Legal system

Constitution says there are only three federal crimes: Treason, counterfeiting, and piracy.

> 3000 imprisonable federal crimes.

Bureaucrats have great discretion.

The U.S. Supreme Court has long acquiesced to federal crimes that lack a mens rea requirement and instead impose liability in the absence of a guilty mental state (i.e., “strict liability”),

See United States v. Park, 421 U.S. 658, 663-64, 670-73 (1975)

(The Federal Food, Drug, and Cosmetic Act does not require conscious wrongdoing.)

Many public welfare offenses, such as submitting an incorrect report

or serving in a managerial role when an employee violates agency regulations,

expose otherwise law-abiding people to criminal sanctions.

For example, a construction supervisor was sentenced to six months imprisonment

under the Clean Water Act when one of his employees accidentally ruptured an oil pipeline

with a backhoe.

The escalation of “law and order” politics has created a one-way ratchet in U.S. governance,

churning out an ever-increasing number of crimes and severity of punishments.

As a rule, lawmakers have a strong incentive to add new offenses and enhanced penalties,

which offer ready-made publicity stunts,

but face no countervailing political pressure to scale back the criminal justice system.

Conventional wisdom suggests that appearing tough on crime wins elections

regardless of the underlying justification,

if only to provide another line on the résumé

or potential propaganda for a grandstanding candidate,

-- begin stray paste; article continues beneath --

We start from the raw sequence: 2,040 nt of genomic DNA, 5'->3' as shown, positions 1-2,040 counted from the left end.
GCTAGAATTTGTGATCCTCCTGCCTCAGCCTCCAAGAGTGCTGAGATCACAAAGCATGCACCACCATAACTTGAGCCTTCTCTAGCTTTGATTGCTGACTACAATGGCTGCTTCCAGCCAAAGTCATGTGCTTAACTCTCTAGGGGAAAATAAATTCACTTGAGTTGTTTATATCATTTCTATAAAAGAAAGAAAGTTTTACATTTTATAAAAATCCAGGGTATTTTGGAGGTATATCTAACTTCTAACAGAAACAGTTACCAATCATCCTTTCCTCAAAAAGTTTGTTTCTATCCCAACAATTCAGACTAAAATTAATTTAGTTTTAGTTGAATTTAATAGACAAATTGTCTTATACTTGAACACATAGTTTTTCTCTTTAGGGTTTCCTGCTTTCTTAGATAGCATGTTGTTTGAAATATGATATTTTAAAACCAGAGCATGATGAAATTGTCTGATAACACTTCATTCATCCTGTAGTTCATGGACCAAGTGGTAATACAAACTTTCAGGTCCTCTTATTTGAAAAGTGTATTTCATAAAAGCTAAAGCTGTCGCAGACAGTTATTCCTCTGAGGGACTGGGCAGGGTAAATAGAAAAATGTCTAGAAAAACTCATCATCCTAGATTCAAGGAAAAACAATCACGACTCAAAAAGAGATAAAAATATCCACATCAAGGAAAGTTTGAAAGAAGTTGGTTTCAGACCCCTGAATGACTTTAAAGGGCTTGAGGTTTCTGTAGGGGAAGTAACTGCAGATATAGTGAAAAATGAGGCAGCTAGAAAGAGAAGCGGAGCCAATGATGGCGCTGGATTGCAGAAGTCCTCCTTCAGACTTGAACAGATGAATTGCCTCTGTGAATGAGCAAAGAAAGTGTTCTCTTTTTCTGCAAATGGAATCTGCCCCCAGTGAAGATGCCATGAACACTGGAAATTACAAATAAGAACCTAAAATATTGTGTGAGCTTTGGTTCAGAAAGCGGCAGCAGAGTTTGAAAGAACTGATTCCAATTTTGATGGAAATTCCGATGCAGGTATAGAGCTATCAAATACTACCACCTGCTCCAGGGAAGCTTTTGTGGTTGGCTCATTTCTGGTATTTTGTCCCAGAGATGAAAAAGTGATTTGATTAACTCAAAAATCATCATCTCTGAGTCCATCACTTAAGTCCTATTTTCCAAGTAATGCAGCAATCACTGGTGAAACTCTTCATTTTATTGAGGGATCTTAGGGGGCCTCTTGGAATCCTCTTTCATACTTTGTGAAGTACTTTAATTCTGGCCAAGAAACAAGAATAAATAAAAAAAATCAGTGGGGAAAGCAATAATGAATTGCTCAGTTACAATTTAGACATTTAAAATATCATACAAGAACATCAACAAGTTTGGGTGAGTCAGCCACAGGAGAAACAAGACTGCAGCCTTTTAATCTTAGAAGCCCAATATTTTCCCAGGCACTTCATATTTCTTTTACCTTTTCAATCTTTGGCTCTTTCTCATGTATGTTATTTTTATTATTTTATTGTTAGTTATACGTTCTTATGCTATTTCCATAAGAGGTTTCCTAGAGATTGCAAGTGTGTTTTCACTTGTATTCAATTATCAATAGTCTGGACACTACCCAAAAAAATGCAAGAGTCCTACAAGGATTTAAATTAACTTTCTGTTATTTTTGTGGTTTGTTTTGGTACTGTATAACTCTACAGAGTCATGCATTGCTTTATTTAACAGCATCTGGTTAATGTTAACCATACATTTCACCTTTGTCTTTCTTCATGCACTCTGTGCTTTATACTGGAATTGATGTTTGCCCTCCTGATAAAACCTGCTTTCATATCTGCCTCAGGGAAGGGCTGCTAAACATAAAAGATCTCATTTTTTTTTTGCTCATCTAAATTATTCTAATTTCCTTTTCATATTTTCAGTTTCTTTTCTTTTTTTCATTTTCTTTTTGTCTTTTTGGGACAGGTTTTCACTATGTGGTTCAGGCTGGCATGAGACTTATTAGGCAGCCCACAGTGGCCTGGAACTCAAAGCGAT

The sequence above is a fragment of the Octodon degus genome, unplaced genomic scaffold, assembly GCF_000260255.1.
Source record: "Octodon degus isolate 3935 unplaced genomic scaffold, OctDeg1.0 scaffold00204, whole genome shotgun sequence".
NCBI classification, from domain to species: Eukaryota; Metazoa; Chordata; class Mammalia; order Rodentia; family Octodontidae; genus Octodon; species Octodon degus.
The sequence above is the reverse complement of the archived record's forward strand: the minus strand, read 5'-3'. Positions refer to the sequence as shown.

while it is difficult to recall a single modern politician who came into office

on a platform of decriminalization or punishment reduction.

As any competent political strategist knows, fear of crime

can drive voters to the polls, and just as importantly,

the potential benefits to powerful interest groups can fill campaign coffers.

For instance, after the horrific murder of twelve-year-old Polly Klaas

by a recidivist with an extensive rap-sheet,

the public’s fear of violent crime seemed to offer California state officials

no other option but to support the then-stalled Three Strikes bill.

Religious notions of good and evil provide original grounds for criminalizing behavior

such as drug and alcohol use, gambling, prostitution, nudity, and a variety of consensual, noncommercial sexual activities.

For legal moralists, there could be no divide between crime and sin.

Behaviors need not be wrongful and harmful in any meaningful way

and individuals need not be culpable before new crimes are enacted

and their offenders punished.

A legislator only has to point to some alleged need or hardship,

no matter how minor or implausible,

in order to rally his fellow lawmakers behind an otherwise unjustifiable penal statute.

7% of Americans go to prison.

80 million lawsuits are pursued in the US every year.

$300 billion annualy is paid for damages, fees, and other tort expenses.

$1000 per person.

2% of GDP

90% of world’s lawsuits are in the USA.

It is like a tax increasing the cost of goods.

Most countries have a loser pays system.

UK and Canada do, but not the USA. USA’s is called the American Rule.

The one place in the U.S. that has had extensive experience with a loser-pays system is Alaska. Under Alaska's rules, losers have to pay a portion of the winning side's costs